Paddling the Chesapeake: Janes Island Water Trails
Janes Island State Park has a number of great water trails to explore in a kayak. Katie and I took a trip here early in the 2006 paddling season. The launch site is located in Janes Island State Park, and I have included GPS coordinates of the launch site (N 38° 0.585' W 75° 50.878'). A map to this location is available from Google Maps by clicking here. The Janes Island Marina has a floating dock available for launching kayaks and offers kayak and canoe rentals.
The Janes Island State Park is a bit of a drive from the Baltimore Washington area, but the paddling here is quite different from other places on the Chesapeake Bay. The water here is salt water, and the shores are mostly fine sand or tall grasses. Katie and I started our paddling trip by heading north from the launch site. This is following the red, green and brown trails. The wind was from the North Northwest between 10 and 15 knots, so even in the channel we felt the effects of the wind. I have copied a picture from the Department of Natural Resources web page showing the water trails. The red trail follows the coast on the left hand side. We continued paddling along the green and brown trails toward the open water. We reached the narrow beach and took a quick break to stretch our legs.
We decided to explore the inlet before heading along the green and brown trails. Once we moved into the tall grasses the effects of the wind almost disappeared. This made for some relaxing paddling that is similar to the Blackwater Wildlife Refuge. We found periwinkle snails climbing the grasses to stay out of the water. They are easy to find if you look for them and I have included a picture below. We zigzagged around the tall grasses for approximately an hour before we decided to continue our paddle around Janes Island. We found a narrow beach where we could easily walk our kayaks across the sand to reach the open water.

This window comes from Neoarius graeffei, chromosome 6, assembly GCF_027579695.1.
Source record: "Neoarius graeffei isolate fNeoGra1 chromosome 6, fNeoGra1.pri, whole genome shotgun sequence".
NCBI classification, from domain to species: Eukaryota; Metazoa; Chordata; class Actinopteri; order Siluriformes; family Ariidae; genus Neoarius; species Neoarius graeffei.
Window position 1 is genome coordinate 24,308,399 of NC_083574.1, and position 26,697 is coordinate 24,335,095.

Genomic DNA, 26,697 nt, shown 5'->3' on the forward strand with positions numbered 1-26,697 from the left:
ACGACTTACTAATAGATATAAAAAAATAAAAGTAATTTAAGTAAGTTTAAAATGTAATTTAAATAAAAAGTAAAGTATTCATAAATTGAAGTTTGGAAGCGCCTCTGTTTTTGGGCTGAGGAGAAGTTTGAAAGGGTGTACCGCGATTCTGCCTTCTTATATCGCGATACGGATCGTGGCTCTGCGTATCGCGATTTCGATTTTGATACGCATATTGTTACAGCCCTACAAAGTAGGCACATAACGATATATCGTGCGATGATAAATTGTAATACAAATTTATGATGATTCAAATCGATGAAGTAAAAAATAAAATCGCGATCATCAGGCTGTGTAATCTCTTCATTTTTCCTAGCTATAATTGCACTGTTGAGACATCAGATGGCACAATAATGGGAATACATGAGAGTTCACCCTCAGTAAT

Once we were back on the open water, the effects of a 15-knot wind with a large fetch made paddling difficult. Our desired path was almost exactly perpendicular to the wind that was making waves with whitecaps. Since taking waves athwartship (perpendicular to the centerline) makes a kayak unstable, we took the waves at an angle kind of like a sailboat tacking to go upwind. Our progress was initially slow, but as we worked our way around the northern section of Janes Island, we were able to paddle with the wind. Riding the waves was great fun and allowed us to zip along the coast. We continued to follow the green trail around the northern section of Janes Island and returned to the boat launch. On this return it would have been easy to take the blue or black trail as a detour instead of the direct return to the boat launch we selected.
My GPS ran out of batteries during this trip, so I replaced them after I noticed. Our total recorded mileage was 8.8 miles, but the actual trip was likely slightly more than 10 miles. The Department of Natural Resources web page lists the green trail as 4 miles, so it was easy to increase the length of this trail with a little exploring. This webpage also lists the brown trail as 5 miles. Looking at the map, I think this is likely a typo since it appears to be more than twice the length of the green trail.
As we were loading the kayaks on the car, I noticed that the cable to my kayak rudder was almost completely frayed. It is a good thing that it did not break since both foot pegs would be useless if the cable broke. It is always a good idea to inspect a rudder or skeg before any paddling trip even if you do not regularly use it. Check out my page on rudders and skegs for more information.